Now, over a 30 year period, the CPF contribution rates (both employer and employee) will fluctuate. At the same time, so do the Ordinary Account and Special Account allocation. For simplicity’s sake, let’s assume 23% of wages go into Mr Lee’s OA, and 6% go into his SA. So that means a contribution of $230 to his CPF OA, and $60 to his SA each month.
Again, for simplicity, and this because this is an unrealistic worst-case scenario, let’s assume a fixed CPF interest rate of 2.5% per year for OA and 4% per year for SA. In reality, this would be much higher because of the higher CPF interest rates before 2005.
How much would be in Mr Lee’s CPF account at the age of 55 in this unrealistic worst-case scenario? Surprisingly, calculations result in a figure of $164,056.97. Assuming he has not used any of it at all, he could easily opt for the Full Retirement Sum of $161,000. But let’s assume he opts for the Basic Retirement Sum of $80,500.
Just a quick note – in order to withdraw above the Basic Retirement Sum, Mr Lee must pledge his property. Do note that properties to be pledged must have more than 30 years of remaining lease to qualify (i.e. Studio apartments cannot be pledged).
This means at 55 years of age, he could potentially withdraw $83,556.97 (approximately) in cash.
Of course, there are many factors which would affect this final amount. Assume he was prudent and bought a smaller house with a mortgage that only costs 15% of his salary each month (Remember, a typical HDB flat cost less than $100,000 back then). Assuming he pays the $150 from his CPF each month for 30 years to pay off the home loan, he would still have at least $83,966.02 in his CPF by 55. This is still higher than the Basic Retirement Sum of $80,500 in which case he would withdraw approximately $3,466.02.
But wait, you say… what if he bought a bigger house? One that would use up all his CPF OA? In that case, Mr Lee would only have what’s in his SA, or $41,250.84 left in his CPF. (Since CPF interest is compounded and credited yearly, all calculations done using this compound interest calculator.)
The point we’re trying to make is, even in an unrealistic worst-case scenario, Mr Lee should be able to meet the Basic Retirement Sum. The only time he is unable to? When he has bought a property beyond his means. Let’s see what happens to Mr Lee in that situation.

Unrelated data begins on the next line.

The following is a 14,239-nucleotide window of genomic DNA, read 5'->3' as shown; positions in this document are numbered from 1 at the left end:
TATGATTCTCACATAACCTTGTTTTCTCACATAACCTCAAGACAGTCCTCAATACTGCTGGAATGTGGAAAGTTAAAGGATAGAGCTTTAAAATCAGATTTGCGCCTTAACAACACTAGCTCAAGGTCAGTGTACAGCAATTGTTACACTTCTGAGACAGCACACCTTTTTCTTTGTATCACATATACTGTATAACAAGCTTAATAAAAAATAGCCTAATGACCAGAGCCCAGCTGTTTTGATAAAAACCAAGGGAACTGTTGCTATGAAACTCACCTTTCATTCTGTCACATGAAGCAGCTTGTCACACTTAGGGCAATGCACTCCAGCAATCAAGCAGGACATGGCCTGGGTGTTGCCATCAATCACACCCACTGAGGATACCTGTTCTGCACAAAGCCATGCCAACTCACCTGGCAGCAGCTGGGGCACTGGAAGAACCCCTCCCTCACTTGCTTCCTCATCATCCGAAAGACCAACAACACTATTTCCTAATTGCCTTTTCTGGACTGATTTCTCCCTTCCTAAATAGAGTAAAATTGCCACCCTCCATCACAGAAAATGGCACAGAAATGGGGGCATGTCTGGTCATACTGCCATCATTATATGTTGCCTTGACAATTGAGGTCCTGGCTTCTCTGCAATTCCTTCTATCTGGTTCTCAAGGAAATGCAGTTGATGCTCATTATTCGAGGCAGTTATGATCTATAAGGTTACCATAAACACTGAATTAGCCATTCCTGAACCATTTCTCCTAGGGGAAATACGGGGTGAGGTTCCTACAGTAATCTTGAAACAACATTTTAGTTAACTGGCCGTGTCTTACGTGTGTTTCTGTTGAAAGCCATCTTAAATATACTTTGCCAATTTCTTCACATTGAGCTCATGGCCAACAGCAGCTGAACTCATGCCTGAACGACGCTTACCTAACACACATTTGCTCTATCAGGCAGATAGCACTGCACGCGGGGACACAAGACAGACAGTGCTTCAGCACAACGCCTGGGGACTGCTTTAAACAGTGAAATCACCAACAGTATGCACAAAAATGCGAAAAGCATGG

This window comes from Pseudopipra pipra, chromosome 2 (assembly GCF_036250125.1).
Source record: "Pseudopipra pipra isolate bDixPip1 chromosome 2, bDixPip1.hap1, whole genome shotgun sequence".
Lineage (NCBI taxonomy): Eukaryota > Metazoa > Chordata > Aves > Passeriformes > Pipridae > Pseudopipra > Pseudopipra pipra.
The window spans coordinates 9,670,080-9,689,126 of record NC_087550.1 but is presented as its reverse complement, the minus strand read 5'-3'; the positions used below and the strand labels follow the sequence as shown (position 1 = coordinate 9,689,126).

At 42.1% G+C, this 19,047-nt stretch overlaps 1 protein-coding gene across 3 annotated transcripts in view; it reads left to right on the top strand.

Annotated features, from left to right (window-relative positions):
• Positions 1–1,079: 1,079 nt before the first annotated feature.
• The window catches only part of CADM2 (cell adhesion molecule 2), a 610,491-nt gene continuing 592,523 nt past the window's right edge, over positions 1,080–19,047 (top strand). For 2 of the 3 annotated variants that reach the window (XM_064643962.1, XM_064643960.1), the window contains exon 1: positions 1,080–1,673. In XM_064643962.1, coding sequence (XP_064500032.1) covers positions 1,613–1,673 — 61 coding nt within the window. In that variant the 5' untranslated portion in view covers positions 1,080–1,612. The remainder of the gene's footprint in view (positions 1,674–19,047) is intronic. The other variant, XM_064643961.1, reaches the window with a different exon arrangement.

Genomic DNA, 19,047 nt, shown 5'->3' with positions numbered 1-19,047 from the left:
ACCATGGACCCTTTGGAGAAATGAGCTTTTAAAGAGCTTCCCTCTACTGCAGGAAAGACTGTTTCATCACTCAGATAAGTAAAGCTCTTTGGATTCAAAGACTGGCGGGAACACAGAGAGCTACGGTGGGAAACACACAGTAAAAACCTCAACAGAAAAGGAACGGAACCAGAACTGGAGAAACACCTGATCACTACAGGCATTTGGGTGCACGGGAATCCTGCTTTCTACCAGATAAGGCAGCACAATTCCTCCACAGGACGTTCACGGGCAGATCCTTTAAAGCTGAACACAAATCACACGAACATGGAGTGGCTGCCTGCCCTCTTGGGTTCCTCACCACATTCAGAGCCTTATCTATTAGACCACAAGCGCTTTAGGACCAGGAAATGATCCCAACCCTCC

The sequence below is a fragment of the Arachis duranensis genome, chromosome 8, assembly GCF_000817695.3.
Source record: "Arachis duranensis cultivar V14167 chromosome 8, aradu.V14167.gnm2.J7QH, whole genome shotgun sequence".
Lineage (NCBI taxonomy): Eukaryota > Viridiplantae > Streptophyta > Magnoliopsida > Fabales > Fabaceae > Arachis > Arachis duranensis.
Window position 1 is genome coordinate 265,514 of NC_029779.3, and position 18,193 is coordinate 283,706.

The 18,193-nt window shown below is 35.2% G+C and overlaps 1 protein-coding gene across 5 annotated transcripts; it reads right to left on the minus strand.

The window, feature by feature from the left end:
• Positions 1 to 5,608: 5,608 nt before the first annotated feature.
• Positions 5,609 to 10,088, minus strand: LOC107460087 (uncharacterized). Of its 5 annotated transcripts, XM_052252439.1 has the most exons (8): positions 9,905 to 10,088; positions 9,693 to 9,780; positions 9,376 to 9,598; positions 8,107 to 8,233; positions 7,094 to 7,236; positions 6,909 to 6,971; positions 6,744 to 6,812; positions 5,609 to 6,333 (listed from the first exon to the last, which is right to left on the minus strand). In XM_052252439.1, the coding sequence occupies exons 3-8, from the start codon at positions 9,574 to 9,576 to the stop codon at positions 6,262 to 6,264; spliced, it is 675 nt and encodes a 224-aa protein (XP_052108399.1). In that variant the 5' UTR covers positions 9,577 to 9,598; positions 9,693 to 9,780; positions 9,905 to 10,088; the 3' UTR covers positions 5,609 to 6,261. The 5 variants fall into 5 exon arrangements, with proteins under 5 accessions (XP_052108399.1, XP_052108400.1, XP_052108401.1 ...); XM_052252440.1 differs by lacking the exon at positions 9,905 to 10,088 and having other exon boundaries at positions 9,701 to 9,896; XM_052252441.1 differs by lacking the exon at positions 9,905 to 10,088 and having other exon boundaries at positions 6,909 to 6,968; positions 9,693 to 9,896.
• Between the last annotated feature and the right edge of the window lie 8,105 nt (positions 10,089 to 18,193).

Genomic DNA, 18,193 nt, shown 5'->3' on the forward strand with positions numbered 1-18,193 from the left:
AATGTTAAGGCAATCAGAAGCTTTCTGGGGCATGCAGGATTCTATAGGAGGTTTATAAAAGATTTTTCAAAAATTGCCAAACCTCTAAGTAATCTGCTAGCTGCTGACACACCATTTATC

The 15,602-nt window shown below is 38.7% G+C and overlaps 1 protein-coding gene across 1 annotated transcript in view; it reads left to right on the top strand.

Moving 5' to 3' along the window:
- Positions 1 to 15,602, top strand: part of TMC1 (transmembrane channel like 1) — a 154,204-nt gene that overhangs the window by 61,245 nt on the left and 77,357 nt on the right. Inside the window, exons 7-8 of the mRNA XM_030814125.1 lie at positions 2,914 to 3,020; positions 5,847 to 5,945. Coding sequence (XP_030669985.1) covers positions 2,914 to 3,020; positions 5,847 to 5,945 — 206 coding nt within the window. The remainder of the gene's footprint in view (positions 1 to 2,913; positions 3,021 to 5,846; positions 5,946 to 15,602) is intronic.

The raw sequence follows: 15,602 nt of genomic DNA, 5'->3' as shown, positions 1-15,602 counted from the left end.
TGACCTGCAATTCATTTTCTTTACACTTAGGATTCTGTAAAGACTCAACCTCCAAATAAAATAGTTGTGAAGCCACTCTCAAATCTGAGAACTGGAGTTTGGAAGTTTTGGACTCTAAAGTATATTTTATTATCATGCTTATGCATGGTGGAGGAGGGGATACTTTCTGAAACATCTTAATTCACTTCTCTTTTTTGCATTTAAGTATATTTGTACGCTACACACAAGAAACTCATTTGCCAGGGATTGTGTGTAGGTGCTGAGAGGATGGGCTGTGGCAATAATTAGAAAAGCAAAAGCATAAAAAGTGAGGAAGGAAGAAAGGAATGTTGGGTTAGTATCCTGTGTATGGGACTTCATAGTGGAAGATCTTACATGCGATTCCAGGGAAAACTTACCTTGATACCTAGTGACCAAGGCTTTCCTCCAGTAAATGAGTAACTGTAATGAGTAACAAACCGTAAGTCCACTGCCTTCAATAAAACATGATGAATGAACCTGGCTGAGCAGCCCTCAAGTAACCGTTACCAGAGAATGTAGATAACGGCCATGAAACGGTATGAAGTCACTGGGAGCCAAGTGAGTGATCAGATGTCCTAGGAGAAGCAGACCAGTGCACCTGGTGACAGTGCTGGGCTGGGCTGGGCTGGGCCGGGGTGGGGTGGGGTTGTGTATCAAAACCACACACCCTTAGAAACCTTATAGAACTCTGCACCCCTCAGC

2. You don’t lose your money even if you don’t hit the Basic Retirement Sum
Following our previous example, Mr Lee only has $41,250.84 in his CPF account since he opted to buy a bigger house. This is lower than the Basic Retirement Sum of $80,500.
What happens then? Even though he does not hit the Basic Retirement Sum, Mr Lee will still be eligible to withdraw $5,000 at 55. He may choose not to in order to receive a larger CPF LIFE payout from age 65 onwards. Depending on which CPF LIFE plan Mr Lee chooses, he will be eligible for a monthly payout of between $400 to $450 for the rest of his life.
So, should you still be worrying about the CPF Retirement Sum?
As you can see from our example, hitting the Basic Retirement Sum is not that impossible dream that many Singaporeans feared. If the amount in your CPF Account is less than the Basic Retirement Sum, don’t worry, you should still get your money back after 65 through the CPF LIFE monthly payouts for the rest of your life.
Because most Singaporeans own their properties, you may choose to withdraw their CPF funds at 55, leaving the Basic Retirement Sum to give you a monthly payout via CPF LIFE Remember that properties to be pledged must have more than 30 years of remaining lease to qualify (i.e. Studio apartments cannot be pledged).
What’s more, if you are comfortably earning passive income through your investments, insurance policies, property rental and via other means, you may consider deferring your CPF LIFE payout, or keeping more of your funds in your Retirement Account in order to receive higher monthly payouts via CPF LIFE.
On the other hand, even if you have less than the Basic Retirement Sum at 55, don’t worry. Like everyone else, it’ll be given via the monthly CPF LIFE payout, it’ll just be a smaller amount, proportionate to how much you have in your Retirement Account.
To put it simply, how much you get back depends on how much of it you’ve spent. This, sounds pretty fair to us.
Are there any other CPF decisions you feel you should be making before and after 55? Let us know.